Per Washington State DOC policy 450.100 all publications rejected by any DOC correctional facility will be reviewed by the Publication Review Committee at DOC Headquarters. Mail Rejection Notice number 18346 was reviewed on January 8, 2018 and was overturned by the committee. The publication issue has since been forwarded to each offender. A copy of the final decision notice should be forthcoming to you from Stafford Creek Correctional Center (SCCC).
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[Civil Liberties] [Political Repression] [Censorship] [Federal] [ULK Issue 61]
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Feds Ban MIM(Prisons) on CorrLinks, Disregard 1st Amendment

fists

On 15 March 2018, MIM(Prisons) received dozens of emails from corrlinks.com, a website used by some U.$. prison systems to provide email access to prisoners. All were from the Federal Bureau of Prisons, and read in part:

"This message informs you that you have been blocked from communicating with the above-named federal prisoner because the Bureau has determined that such communication is detrimental to the security, good order, or discipline of the facility, or might facilitate criminal activity."

It has long been established that it is legal for staff to open and read mail sent into prisons, and to not allow such mail that might pose a threat to safety like communicating information on plans to hurt someone or commit a crime. Quite frequently, publications and even letters from MIM(Prisons) are censored by prison staff for being a threat to security. Legally, this must be based on the content of that mail or publication containing information that poses a direct threat. In practice it often is not, and sometimes we can fight those battles and win.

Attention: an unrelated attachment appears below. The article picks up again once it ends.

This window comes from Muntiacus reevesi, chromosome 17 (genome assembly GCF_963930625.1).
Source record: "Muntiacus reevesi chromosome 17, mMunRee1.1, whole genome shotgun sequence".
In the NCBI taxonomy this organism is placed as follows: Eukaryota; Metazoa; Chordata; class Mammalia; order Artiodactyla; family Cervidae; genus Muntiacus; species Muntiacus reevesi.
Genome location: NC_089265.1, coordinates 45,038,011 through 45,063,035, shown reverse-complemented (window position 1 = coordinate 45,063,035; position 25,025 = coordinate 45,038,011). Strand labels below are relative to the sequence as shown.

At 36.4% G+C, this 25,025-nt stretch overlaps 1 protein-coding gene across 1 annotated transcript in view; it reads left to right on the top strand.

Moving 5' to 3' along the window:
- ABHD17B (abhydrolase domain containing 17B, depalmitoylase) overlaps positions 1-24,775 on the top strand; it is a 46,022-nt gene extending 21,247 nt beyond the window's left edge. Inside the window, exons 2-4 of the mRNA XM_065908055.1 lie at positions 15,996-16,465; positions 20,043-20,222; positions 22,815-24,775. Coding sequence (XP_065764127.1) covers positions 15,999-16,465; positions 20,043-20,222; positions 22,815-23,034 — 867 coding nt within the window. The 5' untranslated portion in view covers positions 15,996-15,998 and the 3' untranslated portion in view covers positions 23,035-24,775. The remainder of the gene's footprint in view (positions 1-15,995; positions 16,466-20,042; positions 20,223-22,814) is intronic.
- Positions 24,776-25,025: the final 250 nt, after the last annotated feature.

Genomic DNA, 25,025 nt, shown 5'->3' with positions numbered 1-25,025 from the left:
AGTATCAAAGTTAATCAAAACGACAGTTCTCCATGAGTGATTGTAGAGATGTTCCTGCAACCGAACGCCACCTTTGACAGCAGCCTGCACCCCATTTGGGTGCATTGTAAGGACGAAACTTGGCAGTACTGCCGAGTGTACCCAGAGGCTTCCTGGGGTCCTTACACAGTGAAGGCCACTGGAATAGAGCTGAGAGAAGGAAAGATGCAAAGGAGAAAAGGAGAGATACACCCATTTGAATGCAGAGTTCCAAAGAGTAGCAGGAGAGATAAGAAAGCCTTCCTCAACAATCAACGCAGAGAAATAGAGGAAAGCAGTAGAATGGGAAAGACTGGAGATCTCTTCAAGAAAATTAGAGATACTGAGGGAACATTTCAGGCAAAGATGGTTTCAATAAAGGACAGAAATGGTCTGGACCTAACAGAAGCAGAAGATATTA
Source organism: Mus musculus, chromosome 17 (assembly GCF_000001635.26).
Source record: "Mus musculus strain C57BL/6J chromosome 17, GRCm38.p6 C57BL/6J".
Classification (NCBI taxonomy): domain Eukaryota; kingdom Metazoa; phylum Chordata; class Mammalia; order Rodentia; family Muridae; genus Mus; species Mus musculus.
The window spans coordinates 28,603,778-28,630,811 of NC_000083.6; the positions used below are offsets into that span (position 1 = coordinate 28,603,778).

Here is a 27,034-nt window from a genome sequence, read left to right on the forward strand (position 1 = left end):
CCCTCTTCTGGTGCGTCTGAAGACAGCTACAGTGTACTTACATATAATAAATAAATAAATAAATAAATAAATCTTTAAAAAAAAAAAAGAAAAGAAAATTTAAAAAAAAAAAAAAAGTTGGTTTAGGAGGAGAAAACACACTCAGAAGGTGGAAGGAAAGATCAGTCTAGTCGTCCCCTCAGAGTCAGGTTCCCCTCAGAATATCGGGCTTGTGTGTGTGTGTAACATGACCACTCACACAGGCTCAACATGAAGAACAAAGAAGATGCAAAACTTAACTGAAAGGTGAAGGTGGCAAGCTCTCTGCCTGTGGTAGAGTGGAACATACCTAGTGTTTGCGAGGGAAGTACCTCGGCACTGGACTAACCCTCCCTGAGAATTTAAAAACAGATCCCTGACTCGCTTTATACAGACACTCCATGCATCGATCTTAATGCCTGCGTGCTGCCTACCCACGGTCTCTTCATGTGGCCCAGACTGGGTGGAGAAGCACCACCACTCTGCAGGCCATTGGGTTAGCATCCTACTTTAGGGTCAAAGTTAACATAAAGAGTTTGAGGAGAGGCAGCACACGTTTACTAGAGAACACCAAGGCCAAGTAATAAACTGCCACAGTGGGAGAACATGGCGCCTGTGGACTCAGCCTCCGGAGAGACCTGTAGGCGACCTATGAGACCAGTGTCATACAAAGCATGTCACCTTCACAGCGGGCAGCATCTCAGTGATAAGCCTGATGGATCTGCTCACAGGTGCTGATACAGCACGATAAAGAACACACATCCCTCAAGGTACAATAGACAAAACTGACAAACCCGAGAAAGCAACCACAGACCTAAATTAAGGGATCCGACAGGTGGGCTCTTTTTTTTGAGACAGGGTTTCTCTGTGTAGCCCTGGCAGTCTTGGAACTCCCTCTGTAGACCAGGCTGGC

What the Federal Bureau of Prisons is trying to say here is that members of MIM(Prisons) are not allowed to communicate or associate with prisoners they hold captive, regardless of the content of those communications. This is of course a violation of U.$. law and founding principles. (for more background on related laws and court rulings see our censorship guide)

Such blanket bans have been attempted in the past. Sometimes openly like this one, or like the ban in California, which ended after an out-of-court settlement with Prison Legal News because, well, the CDCR knew what they were doing was illegal. MIM(Prisons) is submitting appeals to this and will update our readers. In the meantime our comrades in federal prisons should continue to contact us via postal mail and keep us updated on censorship on their end.

Electronic Communications

There have been some recent discussions around the use of electronic communications and devices within U.$. prisons and how comrades should approach them. While CorrLinks has been around for some time, more recently prisoners in many prisons can purchase tablet computers for persynal use. Just as we warn people in general about how they use these technologies, those warnings apply even more to prisoners. While the internet provides opportunities for anonymity and free flow of information, this is not really true for the services provided by the state to prisoners. So there is little benefit, and much risk in terms of surveillance and control over a persyn's communications from within prison when using these tools. Thanks to profiteering, we are not even aware of any email services for prisoners that don't charge ridiculous rates.